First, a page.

Having secured all the accessible facts relative to these widely divergent types, a general ‘average’ might be computed. But before Mr. Spargo would dare to predicate any quality, attribute, state of mind, strength or weakness, of ‘the average doctor,’ he would have to be prepared to define and describe this typical medical man. By no means would it be an impertinence if the offended M. D., reading these contemptuous words hurled at ‘the average doctor,’ should inquire of the author, ‘What manner of home produced the average doctor? You ought to know: you struck the average. How old is he? What has been the nature of his experience? What about his training? Did he finish high school—this average doctor? Does he exhibit an interest in the general welfare of his community?’ And—if Mr. Spargo were to decline answering on the ground that no man could collect enough facts to warrant his attempt to answer such direct questions concerning ‘the average doctor’—the indignant medical man would then have a right to reply, ‘That being true, by what rule of audacity do you presume to speak of an “average doctor” at all?’Ibid
A direct answer to Spargo’s objection would show why laypeople need well-trained ministers to help them understand the Bible and apply it to their lives. But Douglas doesn’t do that; instead, he tries to catch Spargo on a technicality: his use of the term “average minister.”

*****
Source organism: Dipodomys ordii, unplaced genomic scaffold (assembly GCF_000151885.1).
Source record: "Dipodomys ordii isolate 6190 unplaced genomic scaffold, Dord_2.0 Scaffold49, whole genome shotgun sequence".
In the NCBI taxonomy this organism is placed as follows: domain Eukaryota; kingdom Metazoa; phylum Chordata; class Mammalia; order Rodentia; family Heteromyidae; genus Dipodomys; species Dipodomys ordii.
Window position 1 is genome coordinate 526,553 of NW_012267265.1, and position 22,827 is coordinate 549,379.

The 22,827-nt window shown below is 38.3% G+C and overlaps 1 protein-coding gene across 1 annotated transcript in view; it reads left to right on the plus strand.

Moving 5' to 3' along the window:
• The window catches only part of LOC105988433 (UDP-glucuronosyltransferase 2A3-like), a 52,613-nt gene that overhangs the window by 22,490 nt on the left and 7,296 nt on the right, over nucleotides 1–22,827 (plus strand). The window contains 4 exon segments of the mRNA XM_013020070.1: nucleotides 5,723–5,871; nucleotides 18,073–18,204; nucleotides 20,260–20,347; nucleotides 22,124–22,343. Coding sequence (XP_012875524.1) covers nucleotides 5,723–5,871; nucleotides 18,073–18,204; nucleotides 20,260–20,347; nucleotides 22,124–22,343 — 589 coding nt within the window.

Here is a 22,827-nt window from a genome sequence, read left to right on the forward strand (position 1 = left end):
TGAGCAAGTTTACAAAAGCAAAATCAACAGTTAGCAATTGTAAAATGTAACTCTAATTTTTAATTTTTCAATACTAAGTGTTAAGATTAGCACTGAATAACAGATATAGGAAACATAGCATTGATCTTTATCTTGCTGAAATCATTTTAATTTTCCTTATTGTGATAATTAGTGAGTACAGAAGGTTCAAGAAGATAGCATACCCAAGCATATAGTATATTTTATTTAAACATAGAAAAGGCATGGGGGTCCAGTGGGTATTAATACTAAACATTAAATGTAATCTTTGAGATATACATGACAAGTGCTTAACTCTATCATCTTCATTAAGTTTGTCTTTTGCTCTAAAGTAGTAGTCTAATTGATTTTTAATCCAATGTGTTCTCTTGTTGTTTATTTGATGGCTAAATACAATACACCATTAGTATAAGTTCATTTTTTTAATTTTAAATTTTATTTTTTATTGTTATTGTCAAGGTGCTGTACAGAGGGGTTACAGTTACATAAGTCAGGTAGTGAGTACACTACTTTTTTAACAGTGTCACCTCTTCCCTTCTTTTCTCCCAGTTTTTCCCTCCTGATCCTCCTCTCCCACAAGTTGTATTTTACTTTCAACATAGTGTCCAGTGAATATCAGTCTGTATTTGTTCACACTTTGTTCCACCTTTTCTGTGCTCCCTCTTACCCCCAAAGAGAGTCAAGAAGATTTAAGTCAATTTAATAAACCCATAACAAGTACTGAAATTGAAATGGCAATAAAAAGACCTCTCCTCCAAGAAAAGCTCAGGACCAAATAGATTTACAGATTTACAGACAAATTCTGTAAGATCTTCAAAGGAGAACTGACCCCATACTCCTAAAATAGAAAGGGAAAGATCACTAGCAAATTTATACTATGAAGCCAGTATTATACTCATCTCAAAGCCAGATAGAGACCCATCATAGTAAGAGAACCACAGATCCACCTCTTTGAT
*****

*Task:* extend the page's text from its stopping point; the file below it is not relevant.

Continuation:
Douglas’s main point is that the type of minister Spargo describes is not average at all; he’s only talking about pastors of big-city churches, which Douglas says constitutes no more than 10 percent of the Protestant clergy in America. Even at that, Douglas says, Spargo contradicts himself, for he (Spargo) says at one point that these big-city ministers do preach from the scriptures and at another point that they do not. (I honestly don’t see where Spargo contradicted himself, but Douglas insists that he did.)
Believing that he has succeeded in making Spargo look ridiculous, Douglas changes tactics. (Remember, the editor of the Century gave Spargo’s article the provocative title, “The Futility of Preaching,” even though Spargo never actually used that word.)
Heigh-ho-hum! Let us talk about something else.
Let us talk about ‘futilities.’
When, in 1897, the first successful operation ever performed upon the heart was completed, one of the operators is said to have remarked: ‘The path to the human heart is only one inch long, but it has taken surgery twenty-four hundred years to travel it!’ One almost envies a man his proper pride who is able to say that he belongs to a profession possessed of enough faith and perseverance to continue its apparently futile efforts, for twenty-four centuries, undaunted by a consistent record of one hundred per cent failure, until, at length, it has registered a single success.Ibid